Dealing with pornography on the field

There is no silver bullet, no radical commitment of sacrifice that curbs the appetite of lust. If the root is not pulled and replaced, it'll continue to bear fruit. The exhortations given to those seeking freedom from this bondage in the States are just as true on the field. As with any affection, we must remove it from our whole person -- head, heart, and hands. We must establish barriers to access. Yes, this does apply, even in remote jungles. One would be amazed at the ways this temptation is satisfied overseas.

We must seek community, transparency, and accountability. I mean real accountability, too. For the missionary, there are added layers of complexity concerning community and accountability. Community is often hard to find on the field.

Cross-cultural relationships, while sweet and often deep, create barriers to communication and meaning. Missionaries are often tempted to remain silent concerning their own heart issues because of the challenges presented by cross-cultural relationships.

Even more so, confessing sexual sin to one's team may be even harder to do. In the field setting, often a missionary's team is the closest thing they have to a church community. In this setting, a person can feel like their shepherd and boss are the same person. Confessing may mean the end of their time overseas.

As difficult as these realities are, remaining silent will not do. The person who refuses to depend on brothers and sisters makes too much of his or her own will and too little of sin. It is easy, in the grip of ongoing sin, to reorder our priorities in an unhealthy way. Staying on the field becomes more important than a heart rightly directed toward God. Ironically, such misshapen priorities may allow a missionary to remain in place, but he or she stays at the cost of the spiritual vitality necessary to succeed in the mission.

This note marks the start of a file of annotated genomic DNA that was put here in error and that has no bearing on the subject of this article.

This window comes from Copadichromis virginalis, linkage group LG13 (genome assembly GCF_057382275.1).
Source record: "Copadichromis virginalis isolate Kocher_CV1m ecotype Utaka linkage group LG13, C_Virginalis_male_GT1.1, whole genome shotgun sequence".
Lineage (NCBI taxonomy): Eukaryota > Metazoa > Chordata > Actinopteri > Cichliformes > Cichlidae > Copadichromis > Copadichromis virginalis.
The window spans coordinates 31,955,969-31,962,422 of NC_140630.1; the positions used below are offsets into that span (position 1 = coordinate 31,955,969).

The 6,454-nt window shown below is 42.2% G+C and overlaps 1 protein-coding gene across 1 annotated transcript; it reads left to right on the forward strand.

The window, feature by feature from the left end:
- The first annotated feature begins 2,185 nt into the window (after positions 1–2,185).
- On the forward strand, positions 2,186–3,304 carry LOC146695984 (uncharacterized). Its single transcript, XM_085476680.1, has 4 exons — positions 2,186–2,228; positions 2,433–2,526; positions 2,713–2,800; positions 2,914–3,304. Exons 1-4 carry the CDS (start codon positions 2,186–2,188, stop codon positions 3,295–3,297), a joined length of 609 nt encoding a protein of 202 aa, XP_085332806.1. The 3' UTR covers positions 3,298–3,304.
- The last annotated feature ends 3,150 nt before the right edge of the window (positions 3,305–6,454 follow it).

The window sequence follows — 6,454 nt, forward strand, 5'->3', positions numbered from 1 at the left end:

Two centuries ago, Thomas Chalmers addressed the issue of our affections in a sermon entitled, The Expulsive Power of a New Affection. Chalmers wisely questions, "The love of the world cannot be expunged by a mere demonstration of the world's worthlessness. But may it not be supplanted by the love of that which is more worthy than itself?"

In other words, the loves of the heart -- those idols that claim our allegiance -- can't merely be removed. They must be replaced with an even more powerful affection. And so it is with the love that leads one to submit to pornography. Pornography is a hateful master who doesn't love in return.

The heart needs a better master. This is why Christ pleads with us, "Come to Me, all of you who are weary and burdened, and I will give you rest.

All of you, take up My yoke and learn from Me, because I am lowly and humble in heart, and you will find rest for yourselves. For My yoke is easy and My burden is light" (Matt. 11:28–30, HCSB).

This article first appeared at imb.org.

Keelan Cook leads the Peoples Next Door project and is a senior church consultant with the Union Baptist Association in Houston, Texas. He is working on a Ph.D. in missiology at Southeastern Baptist Theological Seminary. In previous years, he spent time as a church planter in West Africa and doing ethnographic research in Washington, D.C.